Raritan, NJ, August 6, 2008 The nation's first, prospective registry of complicated skin and soft tissue infections (cSSTIs), known as SSTIR (the Skin and Soft Tissue Infection Hospital Registry), has begun enrolling patients. The SSTIR, plans to enroll more than 1,200 hospitalized patients by the end of this year, and is designed to better understand treatment patterns and provide data to help improve patient outcomes. The registry is sponsored by Ortho-McNeil, division of Ortho-McNeil-Janssen Pharmaceuticals, Inc.
More than 50 hospitals nationwide will participate in this prospective, multi-center registry, which will comprehensively characterize the four major types of cSSTIs: diabetic foot infections, surgical site infections, deep soft tissue abscesses and cellulitis (an infection of tissue under the skin). In addition, the study will observe patient management in the hospital setting, including selection and timing of antibiotic treatment, changes in treatment regimen, outcomes, and economic impact.
"Physicians are treating more and more patients with complicated skin infections in hospitals across the U.S., and the emergence of resistant pathogens has made the situation even more complex," said Susan Nicholson, M.D., Therapeutic Area Leader, Internal Medicine, Ortho-McNeil, division of Ortho-McNeil-Janssen Pharmaceuticals, Inc. "This data will give physicians insight into how to manage these difficult-to-treat infections and understand current treatment patterns in order to provide consensus on how best to care for patients."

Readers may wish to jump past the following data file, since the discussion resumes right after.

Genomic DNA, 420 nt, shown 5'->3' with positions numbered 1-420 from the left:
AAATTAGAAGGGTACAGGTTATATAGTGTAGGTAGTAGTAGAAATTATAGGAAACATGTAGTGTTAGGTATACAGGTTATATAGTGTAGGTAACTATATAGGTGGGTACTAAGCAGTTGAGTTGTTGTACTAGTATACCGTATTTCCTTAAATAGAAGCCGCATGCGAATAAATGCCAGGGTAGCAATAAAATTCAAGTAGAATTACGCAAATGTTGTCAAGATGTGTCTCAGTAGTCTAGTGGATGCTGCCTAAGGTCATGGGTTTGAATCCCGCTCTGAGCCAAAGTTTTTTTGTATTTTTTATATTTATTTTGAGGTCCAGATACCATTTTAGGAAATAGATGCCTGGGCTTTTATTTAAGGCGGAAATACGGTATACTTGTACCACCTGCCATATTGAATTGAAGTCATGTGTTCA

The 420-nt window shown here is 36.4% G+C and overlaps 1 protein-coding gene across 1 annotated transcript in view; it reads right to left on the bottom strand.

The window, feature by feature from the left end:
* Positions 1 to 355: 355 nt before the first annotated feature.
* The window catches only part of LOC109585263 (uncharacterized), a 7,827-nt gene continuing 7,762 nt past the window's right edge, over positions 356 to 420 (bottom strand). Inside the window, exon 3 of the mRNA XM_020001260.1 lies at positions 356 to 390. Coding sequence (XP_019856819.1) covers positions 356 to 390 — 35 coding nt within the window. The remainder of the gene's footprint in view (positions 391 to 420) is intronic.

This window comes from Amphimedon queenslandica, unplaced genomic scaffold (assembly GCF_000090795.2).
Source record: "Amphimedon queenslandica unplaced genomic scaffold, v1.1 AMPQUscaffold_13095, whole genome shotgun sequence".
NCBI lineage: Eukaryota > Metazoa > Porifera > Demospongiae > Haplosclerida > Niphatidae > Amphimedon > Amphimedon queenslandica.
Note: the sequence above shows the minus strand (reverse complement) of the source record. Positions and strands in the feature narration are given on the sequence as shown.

Complicated skin and soft tissue infections account for almost 10 percent of all hospital admissions in the U.S. The most common types of cSSTIs are post-operative surgical site infections, which represent up to 25 percent of all hospital infections. Cellulitis and soft tissue abscesses are among the most common reasons for emergency department visits.
According to the National Institutes of Health, 111,000 people with diabetes are hospitalized with foot infections each year, and as many as 3.09 million adults will develop a diabetic foot infection in their lifetime.
The increased incidence of one of the most common resistant bacteria that are causing cSSTI, methicillin-resistant Staphylococcus aureus (MRSA), poses a significant challenge and burden to the U.S. health care system. Despite the high incidence of cSSTIs, a limited understanding remains and a wide variety of treatment options are used which often affect patient outcomes.
The emergence of resistant bacteria has created a need for new antibiotics and treatment strategies. As such, treatment choices made by physicians can significantly impact how patients with cSSTI respond to care.
|Contact: Amy Firsching|
Johnson & Johnson Pharmaceutical Research & Development, L.L.C.